Quito is surrounded by an intricate network of open canals and rivers traversing the surrounding ridges of the Andes Mountains. The Guangopolo plant gets water from two rivers, Rio San Pedro and Rio Pita, which depend on precipitation and the melt of two glaciers, Cotopaxi and Iliniza. The Rio Pita's flow has decreased by 50 percent in the past 20 years. Glaciologists with Ecuador's National Institute on Hydrology and Meteorology attribute the decrease to the loss of a third of the glacier atop Cotopaxi in the past 50 years. They say drought conditions, deforestation and irrigation practices may also play a role, but it is shere nonsense.
Cotopaxi is not the only glacier in rapid retreat. In the past 75 years, temperatures have increased across Ecuador, the increases ranging from 0.5 degrees Celsius on the coast to 1.5 degrees in the Andes. Leading glaciologists predict that many Andean glaciers below 17,000 feet -- stretching as far south as Bolivia -- could disappear in the next few decades. Some Andean glaciers have already disappeared, such as the Cotacachi volcano in northern Ecuador, leaving mountain communities distraught over dried-up water sources.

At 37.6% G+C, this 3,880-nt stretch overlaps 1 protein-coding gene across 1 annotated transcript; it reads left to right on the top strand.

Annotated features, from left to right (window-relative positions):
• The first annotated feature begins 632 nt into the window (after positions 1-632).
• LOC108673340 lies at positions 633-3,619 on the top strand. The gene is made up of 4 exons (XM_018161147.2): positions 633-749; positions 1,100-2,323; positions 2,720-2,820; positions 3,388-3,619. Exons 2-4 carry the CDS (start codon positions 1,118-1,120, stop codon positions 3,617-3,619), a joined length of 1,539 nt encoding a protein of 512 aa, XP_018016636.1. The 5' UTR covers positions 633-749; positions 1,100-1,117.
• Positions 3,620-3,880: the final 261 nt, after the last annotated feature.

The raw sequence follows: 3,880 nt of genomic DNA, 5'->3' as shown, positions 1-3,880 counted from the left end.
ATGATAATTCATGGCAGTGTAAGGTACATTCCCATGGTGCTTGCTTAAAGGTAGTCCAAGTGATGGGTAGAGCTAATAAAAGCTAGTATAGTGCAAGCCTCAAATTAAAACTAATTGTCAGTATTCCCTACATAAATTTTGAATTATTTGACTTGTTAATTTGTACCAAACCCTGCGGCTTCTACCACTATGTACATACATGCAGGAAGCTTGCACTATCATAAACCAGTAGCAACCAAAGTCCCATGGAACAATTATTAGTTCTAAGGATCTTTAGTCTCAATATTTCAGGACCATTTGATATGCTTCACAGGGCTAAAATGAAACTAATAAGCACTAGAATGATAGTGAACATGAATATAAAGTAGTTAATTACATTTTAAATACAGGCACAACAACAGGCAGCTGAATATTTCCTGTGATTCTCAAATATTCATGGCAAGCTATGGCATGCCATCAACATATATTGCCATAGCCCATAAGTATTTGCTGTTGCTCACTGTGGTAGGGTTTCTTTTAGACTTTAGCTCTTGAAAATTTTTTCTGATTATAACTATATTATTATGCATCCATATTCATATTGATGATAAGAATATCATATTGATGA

The problem will soon reach the bigger cities. "In 20 to 30 years we will have a problem with the potable water supply," says Bolivar Caceres, a glaciologist with the hydrology and meteorology institute. As the glaciers recede, he says, there will be less water for Quito, where 70 percent of the water comes from surrounding ice caps. "Once a glacier is lost, it doesn't come back," Caceres adds. "It's a nonrenewable resource."